@zophu I suppose I’m guilty as charged.

iamthemob's avatar

Rape is actually a ridiculously common occurrence on American reservations…this Vanguard episode is a disturbing revelation.

Thankfully, this news comes at a time when there is reform regarding criminal jurisdiction on reservation land. Major crimes were actually under the jurisdiction of the federal enforcement authorities by default (not at the request of the Native inhabitants) until this reform, and now tribal councils are allowed to prosecute and sentence individuals for certain violent crimes.

The problem has been coordination in the past. There are few reservation law enforcement personnel, and because the land is so spread out, domestic and sexual assault calls were almost never answered in time. And because of a fear of family retaliation against a reporting victim, many initial reports were withdrawn (and often never made). Add onto that a masculine culture which has recently deemed manhood be demonstrated through violence, a tendency towards alcoholism, and a bunch of abandoned houses, and you get teens getting gang raped nearly every weekend.

Thanks for bringing this up.

free_fallin's avatar

I agree with @wundayatta. It’s a testament of the people not our country, in my opinion. These things are happening in every city to multiple groups of individuals. People are corrupt; this is nothing new. We just have to keep fighting against them. We make it known to the public and help guide the public to gather together to change things. I still see more positive than negative in people and so I fight daily to help others see that. I fight to help it become true for the majority.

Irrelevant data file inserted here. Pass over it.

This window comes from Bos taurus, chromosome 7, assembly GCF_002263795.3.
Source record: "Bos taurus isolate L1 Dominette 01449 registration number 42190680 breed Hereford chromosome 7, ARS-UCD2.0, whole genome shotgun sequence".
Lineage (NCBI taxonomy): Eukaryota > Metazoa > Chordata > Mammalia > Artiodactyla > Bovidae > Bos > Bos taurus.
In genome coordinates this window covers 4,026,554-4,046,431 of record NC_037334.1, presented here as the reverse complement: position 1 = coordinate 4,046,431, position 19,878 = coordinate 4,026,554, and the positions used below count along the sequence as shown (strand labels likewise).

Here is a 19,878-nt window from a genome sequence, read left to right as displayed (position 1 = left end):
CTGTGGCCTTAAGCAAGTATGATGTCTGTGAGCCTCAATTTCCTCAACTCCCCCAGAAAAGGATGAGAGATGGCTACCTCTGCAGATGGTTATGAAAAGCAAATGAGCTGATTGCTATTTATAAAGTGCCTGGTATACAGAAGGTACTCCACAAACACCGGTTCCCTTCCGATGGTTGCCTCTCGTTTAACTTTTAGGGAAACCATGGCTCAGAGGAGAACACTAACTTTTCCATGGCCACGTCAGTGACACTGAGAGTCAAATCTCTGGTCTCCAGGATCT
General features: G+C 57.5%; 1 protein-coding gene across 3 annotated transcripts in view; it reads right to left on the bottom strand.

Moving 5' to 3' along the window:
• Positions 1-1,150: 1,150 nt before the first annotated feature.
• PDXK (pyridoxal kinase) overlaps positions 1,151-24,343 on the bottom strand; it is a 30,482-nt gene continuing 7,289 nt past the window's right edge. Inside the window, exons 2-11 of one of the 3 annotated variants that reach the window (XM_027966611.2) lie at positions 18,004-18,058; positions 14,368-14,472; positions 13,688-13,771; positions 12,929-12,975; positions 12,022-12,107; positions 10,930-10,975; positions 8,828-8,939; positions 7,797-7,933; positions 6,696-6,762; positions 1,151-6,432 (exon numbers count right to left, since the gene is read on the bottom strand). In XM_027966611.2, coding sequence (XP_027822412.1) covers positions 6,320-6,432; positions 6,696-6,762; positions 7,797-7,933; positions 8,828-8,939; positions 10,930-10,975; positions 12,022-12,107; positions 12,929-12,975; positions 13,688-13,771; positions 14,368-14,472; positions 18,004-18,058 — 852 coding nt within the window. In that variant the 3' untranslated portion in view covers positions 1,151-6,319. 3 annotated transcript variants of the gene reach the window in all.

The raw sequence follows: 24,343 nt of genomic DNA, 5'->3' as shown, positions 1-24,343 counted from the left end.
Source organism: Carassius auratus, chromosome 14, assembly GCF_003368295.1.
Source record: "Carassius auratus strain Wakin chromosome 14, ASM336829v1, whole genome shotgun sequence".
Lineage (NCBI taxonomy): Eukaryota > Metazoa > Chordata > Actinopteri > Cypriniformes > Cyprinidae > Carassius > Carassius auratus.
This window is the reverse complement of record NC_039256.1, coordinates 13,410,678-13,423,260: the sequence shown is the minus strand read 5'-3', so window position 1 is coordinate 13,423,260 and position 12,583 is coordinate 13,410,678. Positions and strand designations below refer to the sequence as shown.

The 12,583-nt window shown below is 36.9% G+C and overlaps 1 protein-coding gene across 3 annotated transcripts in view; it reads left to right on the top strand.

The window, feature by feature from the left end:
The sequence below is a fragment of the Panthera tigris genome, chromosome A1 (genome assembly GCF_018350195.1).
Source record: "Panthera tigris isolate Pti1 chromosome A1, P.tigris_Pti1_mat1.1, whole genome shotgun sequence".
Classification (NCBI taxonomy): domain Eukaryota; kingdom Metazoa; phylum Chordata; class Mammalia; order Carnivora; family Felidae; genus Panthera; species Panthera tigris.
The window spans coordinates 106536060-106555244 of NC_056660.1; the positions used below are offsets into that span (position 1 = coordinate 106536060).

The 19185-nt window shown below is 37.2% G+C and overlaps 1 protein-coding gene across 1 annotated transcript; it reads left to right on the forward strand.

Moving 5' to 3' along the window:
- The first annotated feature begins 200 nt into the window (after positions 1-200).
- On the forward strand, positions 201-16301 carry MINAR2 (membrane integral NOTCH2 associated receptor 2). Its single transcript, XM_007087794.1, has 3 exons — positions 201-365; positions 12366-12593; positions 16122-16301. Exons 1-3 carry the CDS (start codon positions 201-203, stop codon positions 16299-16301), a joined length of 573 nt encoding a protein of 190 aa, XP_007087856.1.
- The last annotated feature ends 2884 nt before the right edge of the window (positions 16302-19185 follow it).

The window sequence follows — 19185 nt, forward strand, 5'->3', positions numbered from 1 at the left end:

zophu's avatar

“It’s just human nature,” is an obsolete copout. Genetics are almost trivial compared to Environment as far as influencing a human’s behavior. Government is more or less responsible for Environment.

@Simone_De_Beauvoir I couldn’t trust anyone who isn’t. Just thinking over-idealistically.

jca's avatar

not surprising. i’m sure coverups that are similar occur all the time, by all agencies, all over the US. The other side of the coin: The jails are full of people that are not guilty, that, before DNA, had no way of proving their innocence.

Brian1946's avatar

Perhaps this would be much less of a problem if the Native Americans had implemented their own immigration controls to stop the flow of illegal immigrants to this hemisphere that began over 400 years ago.

rooeytoo's avatar